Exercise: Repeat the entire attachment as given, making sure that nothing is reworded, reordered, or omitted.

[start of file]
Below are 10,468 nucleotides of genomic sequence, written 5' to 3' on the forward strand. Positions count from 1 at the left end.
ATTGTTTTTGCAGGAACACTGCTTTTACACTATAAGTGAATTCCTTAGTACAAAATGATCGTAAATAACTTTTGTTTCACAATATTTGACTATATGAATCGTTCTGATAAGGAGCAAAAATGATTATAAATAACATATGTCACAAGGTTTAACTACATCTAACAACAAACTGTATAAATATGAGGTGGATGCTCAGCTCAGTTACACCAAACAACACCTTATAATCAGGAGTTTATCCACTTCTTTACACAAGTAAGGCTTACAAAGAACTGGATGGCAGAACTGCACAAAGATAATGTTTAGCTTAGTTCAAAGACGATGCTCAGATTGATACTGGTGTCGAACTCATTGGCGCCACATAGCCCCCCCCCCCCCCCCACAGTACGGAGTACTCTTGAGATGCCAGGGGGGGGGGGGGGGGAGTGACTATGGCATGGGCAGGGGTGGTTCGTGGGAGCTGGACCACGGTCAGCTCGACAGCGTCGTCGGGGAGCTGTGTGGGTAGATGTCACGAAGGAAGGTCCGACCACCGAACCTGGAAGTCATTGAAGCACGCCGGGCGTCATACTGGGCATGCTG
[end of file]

Below are 10,468 nucleotides of genomic sequence, written 5' to 3' on the forward strand. Positions count from 1 at the left end.
ATTGTTTTTGCAGGAACACTGCTTTTACACTATAAGTGAATTCCTTAGTACAAAATGATCGTAAATAACTTTTGTTTCACAATATTTGACTATATGAATCGTTCTGATAAGGAGCAAAAATGATTATAAATAACATATGTCACAAGGTTTAACTACATCTAACAACAAACTGTATAAATATGAGGTGGATGCTCAGCTCAGTTACACCAAACAACACCTTATAATCAGGAGTTTATCCACTTCTTTACACAAGTAAGGCTTACAAAGAACTGGATGGCAGAACTGCACAAAGATAATGTTTAGCTTAGTTCAAAGACGATGCTCAGATTGATACTGGTGTCGAACTCATTGGCGCCACATAGCCCCCCCCCCCCCCCCACAGTACGGAGTACTCTTGAGATGCCAGGGGGGGGGGGGGGGGAGTGACTATGGCATGGGCAGGGGTGGTTCGTGGGAGCTGGACCACGGTCAGCTCGACAGCGTCGTCGGGGAGCTGTGTGGGTAGATGTCACGAAGGAAGGTCCGACCACCGAACCTGGAAGTCATTGAAGCACGCCGGGCGTCATACTGGGCATGCTG